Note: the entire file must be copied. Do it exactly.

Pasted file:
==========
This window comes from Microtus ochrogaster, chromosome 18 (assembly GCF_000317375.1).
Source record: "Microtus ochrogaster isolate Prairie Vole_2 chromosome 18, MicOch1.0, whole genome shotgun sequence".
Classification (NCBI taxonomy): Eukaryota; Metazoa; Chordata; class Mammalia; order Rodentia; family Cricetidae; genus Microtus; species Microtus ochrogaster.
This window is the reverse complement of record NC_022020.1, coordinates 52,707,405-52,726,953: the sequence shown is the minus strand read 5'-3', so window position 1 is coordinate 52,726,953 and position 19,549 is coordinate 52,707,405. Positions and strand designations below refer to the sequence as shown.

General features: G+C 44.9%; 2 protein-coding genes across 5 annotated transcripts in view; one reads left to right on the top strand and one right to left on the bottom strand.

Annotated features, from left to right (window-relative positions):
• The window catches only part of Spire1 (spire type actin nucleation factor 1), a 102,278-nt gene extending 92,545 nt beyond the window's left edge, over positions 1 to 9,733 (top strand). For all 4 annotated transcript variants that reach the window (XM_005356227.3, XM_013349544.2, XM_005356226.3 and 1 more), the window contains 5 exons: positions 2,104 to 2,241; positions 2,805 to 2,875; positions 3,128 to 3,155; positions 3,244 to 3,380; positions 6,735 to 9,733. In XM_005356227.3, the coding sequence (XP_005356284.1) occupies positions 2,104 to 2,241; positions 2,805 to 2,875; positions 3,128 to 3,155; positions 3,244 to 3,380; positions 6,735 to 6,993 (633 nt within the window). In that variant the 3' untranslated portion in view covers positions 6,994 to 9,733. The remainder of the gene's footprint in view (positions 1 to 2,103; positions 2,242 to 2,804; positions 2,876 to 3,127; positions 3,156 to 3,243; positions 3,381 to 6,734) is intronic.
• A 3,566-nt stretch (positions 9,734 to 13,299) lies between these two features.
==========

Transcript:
This window comes from Microtus ochrogaster, chromosome 18 (assembly GCF_000317375.1).
Source record: "Microtus ochrogaster isolate Prairie Vole_2 chromosome 18, MicOch1.0, whole genome shotgun sequence".
Classification (NCBI taxonomy): Eukaryota; Metazoa; Chordata; class Mammalia; order Rodentia; family Cricetidae; genus Microtus; species Microtus ochrogaster.
This window is the reverse complement of record NC_022020.1, coordinates 52,707,405-52,726,953: the sequence shown is the minus strand read 5'-3', so window position 1 is coordinate 52,726,953 and position 19,549 is coordinate 52,707,405. Positions and strand designations below refer to the sequence as shown.

General features: G+C 44.9%; 2 protein-coding genes across 5 annotated transcripts in view; one reads left to right on the top strand and one right to left on the bottom strand.

Annotated features, from left to right (window-relative positions):
• The window catches only part of Spire1 (spire type actin nucleation factor 1), a 102,278-nt gene extending 92,545 nt beyond the window's left edge, over positions 1 to 9,733 (top strand). For all 4 annotated transcript variants that reach the window (XM_005356227.3, XM_013349544.2, XM_005356226.3 and 1 more), the window contains 5 exons: positions 2,104 to 2,241; positions 2,805 to 2,875; positions 3,128 to 3,155; positions 3,244 to 3,380; positions 6,735 to 9,733. In XM_005356227.3, the coding sequence (XP_005356284.1) occupies positions 2,104 to 2,241; positions 2,805 to 2,875; positions 3,128 to 3,155; positions 3,244 to 3,380; positions 6,735 to 6,993 (633 nt within the window). In that variant the 3' untranslated portion in view covers positions 6,994 to 9,733. The remainder of the gene's footprint in view (positions 1 to 2,103; positions 2,242 to 2,804; positions 2,876 to 3,127; positions 3,156 to 3,243; positions 3,381 to 6,734) is intronic.
• A 3,566-nt stretch (positions 9,734 to 13,299) lies between these two features.